File picture shows soldiers parading at Kabul airport. A new report has warned that systemic failures in gathering military intelligence are leading to civilian casualties during raids. (AFP/File/Joel Saget)
The study focuses on an air strike called in last September by US Special Forces which local villagers, the Afghan government and Western researchers believe killed 10 civilians, including the agent of a parliamentary candidate. But Nato says it hit a Taliban commander in the attack.
"Afghans, including senior government officials, have been incredulous that anyone might have thought Zabet Amanullah [the parliamentary candidate's agent] and the others were anything but civilians, while [Nato] and the US Special Forces unit that conducted the operation [are] adamant they hit the correct target," the report, called The Takhar Attack, says.
The crucial failure, according to author Kate Clark, was the military's inability to cross-reference its signals intelligence with human intelligence – which, in this case, could have been gleaned by nothing more complicated than watching election coverage on national television or talking to locals.
Instead, the Special Forces believed a mobile phone their Taliban target had once called was now in his possession and that he was using the alias "Zabet Amanullah". Ms Clark said: "Yet Zabet Amanullah was not an alias; it was the name of an actual person. When the two men's identities were mixed up, it was Zabet Amanullah who appeared in the crosshairs of the US military."
Having met Mr Amanullah, who was known as the "ant" because he was so short, in 2008, Ms Clark said it was "implausible" a man living openly in Kabul, where he studied English and computing and had a stake in a pharmacy, had a double life as a battlefield commander. At the time intelligence gatherers believed their man was running operations in northern Afghanistan, passport stamps put Mr Amanullah in India, where he was receiving medical treatment.
When the Special Forces unit continued to insist in the face of mounting evidence that it had bombed the right man, Ms Clark tracked down the Taliban commander they claimed to have hit. "He is alive and well and has been interviewed in Pakistan," she wrote.
The case study points to the worrying lack of scepticism Nato brings to investigations of civilian casualties and its frequent detachment from its immediate surroundings. Previous intelligence chiefs have slammed the organisation's intelligence-gathering operations and US General David Petraeus has spoken about the lack of "granular understanding of local circumstances".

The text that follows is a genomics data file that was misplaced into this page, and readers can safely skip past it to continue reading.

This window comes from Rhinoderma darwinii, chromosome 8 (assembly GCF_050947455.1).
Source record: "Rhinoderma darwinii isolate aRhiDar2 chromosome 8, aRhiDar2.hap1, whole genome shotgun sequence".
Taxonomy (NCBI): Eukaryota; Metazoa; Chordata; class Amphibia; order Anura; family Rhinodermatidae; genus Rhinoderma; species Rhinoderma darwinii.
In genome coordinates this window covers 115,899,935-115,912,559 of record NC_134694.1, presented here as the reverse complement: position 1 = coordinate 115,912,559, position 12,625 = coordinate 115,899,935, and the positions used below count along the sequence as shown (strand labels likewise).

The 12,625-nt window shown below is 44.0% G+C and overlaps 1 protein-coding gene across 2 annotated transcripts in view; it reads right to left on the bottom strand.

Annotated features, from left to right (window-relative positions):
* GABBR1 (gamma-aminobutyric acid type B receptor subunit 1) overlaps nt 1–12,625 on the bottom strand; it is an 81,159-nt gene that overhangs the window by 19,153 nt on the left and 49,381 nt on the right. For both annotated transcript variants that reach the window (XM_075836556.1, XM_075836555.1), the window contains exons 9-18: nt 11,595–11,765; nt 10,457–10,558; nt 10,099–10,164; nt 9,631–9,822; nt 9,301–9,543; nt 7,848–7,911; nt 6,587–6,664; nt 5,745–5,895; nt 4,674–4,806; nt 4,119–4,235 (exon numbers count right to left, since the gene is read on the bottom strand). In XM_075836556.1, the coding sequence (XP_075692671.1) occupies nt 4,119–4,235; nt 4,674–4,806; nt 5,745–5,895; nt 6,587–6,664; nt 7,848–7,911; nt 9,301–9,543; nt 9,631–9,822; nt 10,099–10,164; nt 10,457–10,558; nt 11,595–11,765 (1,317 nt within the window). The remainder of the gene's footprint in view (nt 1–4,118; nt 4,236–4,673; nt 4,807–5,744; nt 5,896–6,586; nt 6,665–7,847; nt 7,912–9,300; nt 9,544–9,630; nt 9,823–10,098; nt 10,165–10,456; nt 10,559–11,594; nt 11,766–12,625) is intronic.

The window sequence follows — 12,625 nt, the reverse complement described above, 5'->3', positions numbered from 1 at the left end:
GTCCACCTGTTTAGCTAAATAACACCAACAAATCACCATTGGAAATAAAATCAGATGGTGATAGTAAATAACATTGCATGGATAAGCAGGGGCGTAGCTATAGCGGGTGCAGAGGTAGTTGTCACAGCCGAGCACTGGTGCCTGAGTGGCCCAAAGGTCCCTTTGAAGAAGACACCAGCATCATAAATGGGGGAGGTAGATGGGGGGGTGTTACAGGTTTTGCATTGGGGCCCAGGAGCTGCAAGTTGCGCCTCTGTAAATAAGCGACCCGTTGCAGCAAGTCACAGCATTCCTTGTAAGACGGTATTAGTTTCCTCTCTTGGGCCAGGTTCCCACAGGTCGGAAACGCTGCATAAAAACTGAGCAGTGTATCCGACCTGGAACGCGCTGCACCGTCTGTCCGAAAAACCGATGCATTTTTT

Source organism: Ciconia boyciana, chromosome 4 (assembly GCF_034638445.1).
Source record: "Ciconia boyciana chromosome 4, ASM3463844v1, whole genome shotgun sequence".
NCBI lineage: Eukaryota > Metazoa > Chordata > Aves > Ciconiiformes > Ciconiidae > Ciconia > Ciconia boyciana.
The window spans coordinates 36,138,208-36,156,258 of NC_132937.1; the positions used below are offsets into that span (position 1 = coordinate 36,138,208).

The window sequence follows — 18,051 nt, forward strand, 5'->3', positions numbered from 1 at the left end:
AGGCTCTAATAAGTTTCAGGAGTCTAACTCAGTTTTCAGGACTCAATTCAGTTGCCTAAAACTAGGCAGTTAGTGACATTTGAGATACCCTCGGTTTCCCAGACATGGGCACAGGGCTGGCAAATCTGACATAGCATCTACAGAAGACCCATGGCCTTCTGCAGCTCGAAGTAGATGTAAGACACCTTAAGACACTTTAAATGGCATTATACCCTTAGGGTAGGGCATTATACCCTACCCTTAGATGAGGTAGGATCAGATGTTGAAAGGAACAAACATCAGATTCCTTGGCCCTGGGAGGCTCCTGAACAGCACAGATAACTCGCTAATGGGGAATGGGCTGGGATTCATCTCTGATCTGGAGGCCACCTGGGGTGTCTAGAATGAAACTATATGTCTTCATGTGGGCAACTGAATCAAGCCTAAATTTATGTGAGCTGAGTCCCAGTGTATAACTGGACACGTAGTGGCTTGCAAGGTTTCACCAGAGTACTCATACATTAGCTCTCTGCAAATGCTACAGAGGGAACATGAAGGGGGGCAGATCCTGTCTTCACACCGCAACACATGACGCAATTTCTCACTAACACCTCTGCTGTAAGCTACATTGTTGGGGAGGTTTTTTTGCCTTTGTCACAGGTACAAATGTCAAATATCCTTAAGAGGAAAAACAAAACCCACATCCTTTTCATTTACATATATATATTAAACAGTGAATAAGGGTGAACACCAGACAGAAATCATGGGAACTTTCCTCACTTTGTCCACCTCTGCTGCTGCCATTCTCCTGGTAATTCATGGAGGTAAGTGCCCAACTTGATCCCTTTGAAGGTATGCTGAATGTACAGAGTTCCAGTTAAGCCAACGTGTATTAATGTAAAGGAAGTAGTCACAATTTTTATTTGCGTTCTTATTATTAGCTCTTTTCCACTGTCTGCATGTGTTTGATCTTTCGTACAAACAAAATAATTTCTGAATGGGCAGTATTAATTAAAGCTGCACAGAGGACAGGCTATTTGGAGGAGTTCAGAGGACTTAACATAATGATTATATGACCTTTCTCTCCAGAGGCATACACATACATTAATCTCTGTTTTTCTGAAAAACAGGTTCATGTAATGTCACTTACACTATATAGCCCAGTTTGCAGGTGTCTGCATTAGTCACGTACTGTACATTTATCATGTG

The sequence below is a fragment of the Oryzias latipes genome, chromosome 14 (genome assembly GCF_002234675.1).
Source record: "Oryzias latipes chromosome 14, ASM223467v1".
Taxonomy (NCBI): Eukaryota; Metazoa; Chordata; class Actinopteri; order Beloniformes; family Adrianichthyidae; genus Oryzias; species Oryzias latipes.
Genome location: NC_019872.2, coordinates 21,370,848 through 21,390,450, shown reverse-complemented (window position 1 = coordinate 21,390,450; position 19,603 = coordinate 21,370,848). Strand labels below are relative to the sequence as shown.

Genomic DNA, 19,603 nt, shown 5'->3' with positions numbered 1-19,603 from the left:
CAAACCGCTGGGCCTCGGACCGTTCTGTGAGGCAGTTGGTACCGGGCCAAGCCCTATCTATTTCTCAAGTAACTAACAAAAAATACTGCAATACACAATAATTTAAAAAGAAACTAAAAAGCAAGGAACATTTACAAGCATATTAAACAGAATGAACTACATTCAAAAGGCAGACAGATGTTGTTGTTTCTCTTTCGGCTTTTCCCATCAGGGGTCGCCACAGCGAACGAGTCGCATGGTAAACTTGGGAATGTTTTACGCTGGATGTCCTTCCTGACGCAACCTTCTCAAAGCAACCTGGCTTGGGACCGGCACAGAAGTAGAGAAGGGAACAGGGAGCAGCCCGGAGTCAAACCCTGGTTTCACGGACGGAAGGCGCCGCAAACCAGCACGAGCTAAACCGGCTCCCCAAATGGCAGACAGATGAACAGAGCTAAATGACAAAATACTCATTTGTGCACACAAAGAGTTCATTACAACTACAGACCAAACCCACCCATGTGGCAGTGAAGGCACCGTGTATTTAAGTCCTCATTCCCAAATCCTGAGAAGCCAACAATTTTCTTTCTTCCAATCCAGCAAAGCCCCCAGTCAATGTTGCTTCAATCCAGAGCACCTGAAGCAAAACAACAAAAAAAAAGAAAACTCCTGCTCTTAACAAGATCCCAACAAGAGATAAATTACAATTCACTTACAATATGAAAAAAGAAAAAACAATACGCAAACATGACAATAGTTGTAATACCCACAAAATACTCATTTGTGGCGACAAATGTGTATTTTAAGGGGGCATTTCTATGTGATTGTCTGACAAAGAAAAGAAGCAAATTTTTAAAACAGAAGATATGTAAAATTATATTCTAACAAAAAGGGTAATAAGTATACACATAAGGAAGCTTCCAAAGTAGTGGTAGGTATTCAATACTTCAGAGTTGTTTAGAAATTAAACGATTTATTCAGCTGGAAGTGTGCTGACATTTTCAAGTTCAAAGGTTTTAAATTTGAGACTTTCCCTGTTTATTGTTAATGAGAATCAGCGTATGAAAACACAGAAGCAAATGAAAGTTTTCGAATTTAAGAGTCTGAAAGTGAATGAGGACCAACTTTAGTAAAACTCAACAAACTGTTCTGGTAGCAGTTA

In March, The Independent revealed that a US-sponsored warlord is accused of raping, torturing and killing villagers who were not part of his interest group. Despite being notified over a year ago by UN officials of the numerous complaints pouring in about Commander Azizullah, Nato has yet to investigate the claims.
In a separate investigation by this newspaper, the former commander of a secret CIA-backed strike force said his men might have killed civilians based on faulty tips. "If the jungle catches fire, even the green trees burn," Atal Afghanzai, of the Kandahar Strike Force, said. "It may have been that we killed civilians but that was not our fault. It was the source who got it wrong." In 2009, he was convicted of murder.
Ms Clark worries that after the successful raid on Bin Laden, US Special Forces and the CIA will have far more licence to carry out targeted killings.
Wave of violence expected in Afghanistan
Nato and the Afghan government say they are bracing for a wave of al-Qa'ida-inspired attacks, in what analysts and diplomats say is an attempt to deflect criticism for security failings as the annual fighting season begins.
Following a 30-hour gun battle at the weekend in Kandahar, Afghanistan's second city, President Hamid Karzai tried to shift blame away from his government and security forces by blaming al-Qa'ida, even though the Taliban was responsible. "They're trying to be clever to pin this Kandahar thing on al-Qa'ida because otherwise it's really embarrassing," one Western diplomat said.
"It shows the Afghan National Security Forces can't handle it."
London After Midnight / Sean Brennan